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Behind the scenes: the gifted women that give us jamu

Who are jamu gendongs? 


Jamu gendongs are the women that make and sell jamu. In the woven baskets that they carry around on their backs, they store liquid remedies for just about everything. These women usually travel the streets by foot, selling their jamu to those who approach them as they go, but in recent times they’ve also started selling their jamu by the speedier methods of bicycle and motorbike (like we do), allowing them to get their jamu to everyone who needs it! 


Jamu gendongs produce their jamu themselves, whilst men lend a helping hand by sourcing the natural herbal ingredients that go into the mixtures. Jamu is made by juicing plants and grinding herbs, and all the ingredients are locally sourced. The forests of Java, for example, harbour many ingredients that are ideal – such as Javanese turmeric, ginger, galangal and cardamom – for the jamu gendongs of Java to use in the jamu creations that they sell across the region. 


Making jamu requires skill, timing and precision. Jamu gendongs must pay close attention to the amount of each ingredient used, the temperature the ingredients are mixed at and the mashing and boiling times to ensure that the properties of the ingredients aren’t diminished and the potency of the mixture isn’t lost. They’re masters in the art of making that perfect batch. 


Jamu gendongs have existed for hundreds of years – maybe even thousands! Jamu techniques and recipes have been passed down through generations of women, from grandmother to mother to daughter. Women have always been the protectors of jamu, keeping the drink alive for future generations to enjoy. 


One thing that makes jamu such a special product is that it’s an important – and often the only – income stream for a jamu gendong, which means that producing jamu increases their economic independence and reduces their reliance on their husband.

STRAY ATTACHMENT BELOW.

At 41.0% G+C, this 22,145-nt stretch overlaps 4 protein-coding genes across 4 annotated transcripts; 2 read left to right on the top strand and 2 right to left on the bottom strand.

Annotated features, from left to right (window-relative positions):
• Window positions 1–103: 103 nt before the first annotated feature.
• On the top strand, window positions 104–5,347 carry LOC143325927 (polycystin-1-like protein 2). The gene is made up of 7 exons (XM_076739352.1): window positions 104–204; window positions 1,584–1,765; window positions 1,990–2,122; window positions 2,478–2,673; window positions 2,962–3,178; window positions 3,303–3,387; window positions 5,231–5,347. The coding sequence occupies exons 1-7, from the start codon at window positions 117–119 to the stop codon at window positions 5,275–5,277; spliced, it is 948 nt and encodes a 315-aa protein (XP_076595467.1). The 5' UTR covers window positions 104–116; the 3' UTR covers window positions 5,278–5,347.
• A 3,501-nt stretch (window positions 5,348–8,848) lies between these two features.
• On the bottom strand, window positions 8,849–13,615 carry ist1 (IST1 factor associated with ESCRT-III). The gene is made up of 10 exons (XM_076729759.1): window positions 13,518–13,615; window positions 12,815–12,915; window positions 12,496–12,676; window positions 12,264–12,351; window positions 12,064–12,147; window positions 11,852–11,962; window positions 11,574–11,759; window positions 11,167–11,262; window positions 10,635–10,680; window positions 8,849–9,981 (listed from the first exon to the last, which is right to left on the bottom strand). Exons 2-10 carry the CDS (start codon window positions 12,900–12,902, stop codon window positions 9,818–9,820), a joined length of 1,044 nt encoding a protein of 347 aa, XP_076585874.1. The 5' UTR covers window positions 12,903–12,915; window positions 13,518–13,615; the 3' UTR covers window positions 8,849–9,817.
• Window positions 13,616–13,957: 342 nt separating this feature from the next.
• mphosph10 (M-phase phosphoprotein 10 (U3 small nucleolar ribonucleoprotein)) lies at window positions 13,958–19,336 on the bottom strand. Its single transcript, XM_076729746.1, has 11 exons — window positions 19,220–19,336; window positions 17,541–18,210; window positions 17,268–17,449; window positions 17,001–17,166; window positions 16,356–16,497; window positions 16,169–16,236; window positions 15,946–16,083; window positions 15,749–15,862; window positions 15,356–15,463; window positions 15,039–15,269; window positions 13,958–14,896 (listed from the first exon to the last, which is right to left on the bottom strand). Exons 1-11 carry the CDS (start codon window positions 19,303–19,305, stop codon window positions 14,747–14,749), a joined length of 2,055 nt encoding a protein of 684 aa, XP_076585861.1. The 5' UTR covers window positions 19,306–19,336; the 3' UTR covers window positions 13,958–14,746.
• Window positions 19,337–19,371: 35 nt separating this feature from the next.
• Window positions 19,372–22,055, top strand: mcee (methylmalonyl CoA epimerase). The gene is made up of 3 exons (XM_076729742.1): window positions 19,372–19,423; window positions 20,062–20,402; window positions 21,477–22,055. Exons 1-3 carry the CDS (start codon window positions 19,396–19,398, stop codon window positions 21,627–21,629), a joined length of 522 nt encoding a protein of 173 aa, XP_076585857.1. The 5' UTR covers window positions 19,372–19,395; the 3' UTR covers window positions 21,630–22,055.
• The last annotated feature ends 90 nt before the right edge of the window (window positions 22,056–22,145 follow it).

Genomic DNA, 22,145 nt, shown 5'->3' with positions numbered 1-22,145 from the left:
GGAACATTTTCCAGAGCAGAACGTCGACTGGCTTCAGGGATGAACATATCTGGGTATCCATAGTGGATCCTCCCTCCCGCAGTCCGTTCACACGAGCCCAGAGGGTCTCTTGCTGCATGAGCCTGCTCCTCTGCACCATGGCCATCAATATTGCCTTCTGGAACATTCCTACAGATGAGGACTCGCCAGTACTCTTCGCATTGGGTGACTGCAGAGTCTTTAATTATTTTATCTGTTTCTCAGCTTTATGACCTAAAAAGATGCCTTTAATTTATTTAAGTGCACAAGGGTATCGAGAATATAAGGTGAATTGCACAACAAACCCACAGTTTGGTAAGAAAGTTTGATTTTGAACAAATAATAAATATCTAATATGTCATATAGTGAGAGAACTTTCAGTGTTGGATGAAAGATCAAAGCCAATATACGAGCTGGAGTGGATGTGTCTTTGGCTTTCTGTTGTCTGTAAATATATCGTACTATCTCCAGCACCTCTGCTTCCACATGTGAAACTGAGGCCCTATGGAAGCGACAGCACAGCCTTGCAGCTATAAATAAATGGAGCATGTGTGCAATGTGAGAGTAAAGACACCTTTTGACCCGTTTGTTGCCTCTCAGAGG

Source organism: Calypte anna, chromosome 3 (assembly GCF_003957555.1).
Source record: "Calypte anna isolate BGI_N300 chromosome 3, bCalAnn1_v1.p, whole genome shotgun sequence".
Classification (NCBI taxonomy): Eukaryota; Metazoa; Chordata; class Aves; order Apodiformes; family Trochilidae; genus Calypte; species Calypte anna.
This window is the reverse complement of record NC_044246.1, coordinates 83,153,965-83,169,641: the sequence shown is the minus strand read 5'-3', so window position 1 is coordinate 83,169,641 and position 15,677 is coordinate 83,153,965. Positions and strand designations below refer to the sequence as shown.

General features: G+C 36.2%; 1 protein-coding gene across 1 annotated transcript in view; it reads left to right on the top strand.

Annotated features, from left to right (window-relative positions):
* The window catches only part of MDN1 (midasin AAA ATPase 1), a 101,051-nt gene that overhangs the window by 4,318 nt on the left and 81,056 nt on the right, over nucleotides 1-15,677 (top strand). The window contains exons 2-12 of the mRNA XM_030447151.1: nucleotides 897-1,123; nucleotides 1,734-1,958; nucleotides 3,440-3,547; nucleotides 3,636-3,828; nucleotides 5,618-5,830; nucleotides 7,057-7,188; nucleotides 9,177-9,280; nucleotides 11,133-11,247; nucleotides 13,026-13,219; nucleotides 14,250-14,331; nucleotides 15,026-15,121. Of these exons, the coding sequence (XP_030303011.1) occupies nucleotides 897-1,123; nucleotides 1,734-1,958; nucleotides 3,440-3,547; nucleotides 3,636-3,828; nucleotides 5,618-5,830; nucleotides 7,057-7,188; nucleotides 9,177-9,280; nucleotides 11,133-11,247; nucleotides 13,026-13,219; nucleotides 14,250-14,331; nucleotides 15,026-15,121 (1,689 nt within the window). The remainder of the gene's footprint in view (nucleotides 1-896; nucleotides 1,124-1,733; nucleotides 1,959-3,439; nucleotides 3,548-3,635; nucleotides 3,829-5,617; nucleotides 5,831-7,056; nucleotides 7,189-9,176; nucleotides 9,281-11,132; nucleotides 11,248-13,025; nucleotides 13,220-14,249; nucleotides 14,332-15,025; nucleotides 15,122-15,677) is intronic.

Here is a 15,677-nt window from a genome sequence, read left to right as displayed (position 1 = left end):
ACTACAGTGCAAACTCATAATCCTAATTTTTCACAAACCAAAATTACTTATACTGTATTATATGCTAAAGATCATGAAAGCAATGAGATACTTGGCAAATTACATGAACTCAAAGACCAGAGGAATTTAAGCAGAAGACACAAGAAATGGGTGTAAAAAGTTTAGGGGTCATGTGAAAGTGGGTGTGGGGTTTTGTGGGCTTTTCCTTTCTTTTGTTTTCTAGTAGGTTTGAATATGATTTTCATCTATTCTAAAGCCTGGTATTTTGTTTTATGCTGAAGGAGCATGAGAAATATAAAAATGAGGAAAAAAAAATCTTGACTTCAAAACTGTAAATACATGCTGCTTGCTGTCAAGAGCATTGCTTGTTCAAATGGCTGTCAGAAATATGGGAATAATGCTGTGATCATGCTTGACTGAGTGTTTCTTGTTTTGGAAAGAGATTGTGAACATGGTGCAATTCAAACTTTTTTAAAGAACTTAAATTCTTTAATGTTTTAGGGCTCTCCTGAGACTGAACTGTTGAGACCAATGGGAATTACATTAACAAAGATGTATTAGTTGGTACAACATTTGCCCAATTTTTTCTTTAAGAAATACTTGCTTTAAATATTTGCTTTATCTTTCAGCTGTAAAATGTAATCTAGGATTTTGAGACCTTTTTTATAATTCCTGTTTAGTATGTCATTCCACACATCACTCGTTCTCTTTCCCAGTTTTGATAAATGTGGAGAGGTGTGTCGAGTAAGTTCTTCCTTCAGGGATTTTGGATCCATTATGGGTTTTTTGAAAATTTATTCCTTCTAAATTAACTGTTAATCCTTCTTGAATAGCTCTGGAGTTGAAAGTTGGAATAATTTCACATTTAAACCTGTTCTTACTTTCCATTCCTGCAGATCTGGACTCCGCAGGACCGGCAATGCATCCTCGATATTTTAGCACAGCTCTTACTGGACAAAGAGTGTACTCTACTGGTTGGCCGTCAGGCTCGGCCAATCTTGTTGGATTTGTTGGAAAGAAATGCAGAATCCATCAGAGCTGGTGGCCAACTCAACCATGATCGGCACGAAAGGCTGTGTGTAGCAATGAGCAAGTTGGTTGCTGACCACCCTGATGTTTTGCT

Why does making jamu matter? 


Because of the importance that Indonesians attach to jamu as a healer, it plays a huge role in their daily lives. We usually go to a doctor or take some painkillers when we’re feeling a bit groggy, but in Indonesia many people will instead go in search of a jamu gendong to see if there’s an elixir in their basket that was made with their ailment in mind. 


Throughout the decades, jamu has been used by Indonesians to treat a whole range of issues, from stress to sex problems! Jamu is even used for cosmetic purposes; a practice that was popularised by Javanese nobles, who used jamu in their skincare routines.  


Jamu is held in such high esteem by Indonesians because it’s an integral part of their cultural heritage. Indonesian culture and beliefs have cemented jamu’s longevity. It has ancient roots, with archaeological evidence of relief carvings in the magnificent Borobudur temple of Java showing jamu was used in the Medang Kingdom during the 8th century. 


Jamu has been kept alive in both writing and by word of mouth. Jamu recipes and the cultural significance of jamu have throughout the ages been documented in scripts on the dried-out leaves of lontar palm trees; during the colonial period the Surakarta palace developed many such scripts. But the secrets of jamu are also shared orally and through teaching – this tends to be the preferred way to disseminate jamu knowledge on the Madura Island. 


Jamu has stood the test of time. It’s remained a key feature of Indonesia’s identity, despite modernisation, power shifts and cultural change. The elixir’s appeal continues to growing globally, as more and more people come to realise how wonderful jamu makes them feel

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